Be topical.  What makes videoes go viral isn’t production values, its interest.

Turn it over frequently.  Change things up every few weeks.  Anything on your site that is a year old is, well, old.

Being a 21st century marketer is challenging, but so was being a 19th century marketer.  Try things.  Fail.  Get better.  But try.  Video is where it’s at in website marketing for now.  Who knows what will be hot and required in another two years.  Virtual reality anyone?



I’m reluctant to write about the topic of terminating someone’s employment involuntarily because it is fraught with emotion, misunderstanding and legal liability.  Yet I have been thinking about something I read recently on the subject and want to explore it.

In a recent blog Steve Adams, creator of the Dilbert cartoon, quotes well known venture capitalist Naval Ravikant as saying “the secret to business success does NOT necessarily involve hiring the right people.  We just think it does.  The real secret to success is firing the people that you discover to be the wrong fit until you END UP with the right people…. But a good leader knows which employees to fire and does it quickly and humanely.”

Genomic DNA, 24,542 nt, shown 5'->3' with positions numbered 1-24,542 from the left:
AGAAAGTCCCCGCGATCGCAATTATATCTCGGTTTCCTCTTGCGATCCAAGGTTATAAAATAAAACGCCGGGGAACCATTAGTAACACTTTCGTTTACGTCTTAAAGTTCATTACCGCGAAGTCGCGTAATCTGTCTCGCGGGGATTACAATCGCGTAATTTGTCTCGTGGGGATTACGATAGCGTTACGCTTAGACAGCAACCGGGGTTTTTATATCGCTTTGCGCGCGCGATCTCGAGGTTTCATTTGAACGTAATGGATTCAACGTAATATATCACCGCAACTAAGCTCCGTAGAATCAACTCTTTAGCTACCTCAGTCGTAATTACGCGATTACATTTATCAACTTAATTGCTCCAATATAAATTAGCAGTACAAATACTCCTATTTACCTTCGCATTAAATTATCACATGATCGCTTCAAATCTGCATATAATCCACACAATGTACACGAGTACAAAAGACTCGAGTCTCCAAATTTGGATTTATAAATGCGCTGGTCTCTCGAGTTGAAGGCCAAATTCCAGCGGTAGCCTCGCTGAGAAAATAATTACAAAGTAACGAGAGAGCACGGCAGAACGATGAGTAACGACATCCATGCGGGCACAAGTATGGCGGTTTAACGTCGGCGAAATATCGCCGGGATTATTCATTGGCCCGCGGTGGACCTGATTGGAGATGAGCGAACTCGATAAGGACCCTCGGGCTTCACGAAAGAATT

This is as insightful as anything I’ve read in a long time.

Anyone who has been in business very long has likely faced the necessity to fire an employee.  It is never pleasant and is one of the things that I think just about any decent person would not want to do without necessity.  After all, when you fire someone you are making a very serious, usually negative (at least temporarily) impact on their life.  And there are real risks if it isn’t done properly.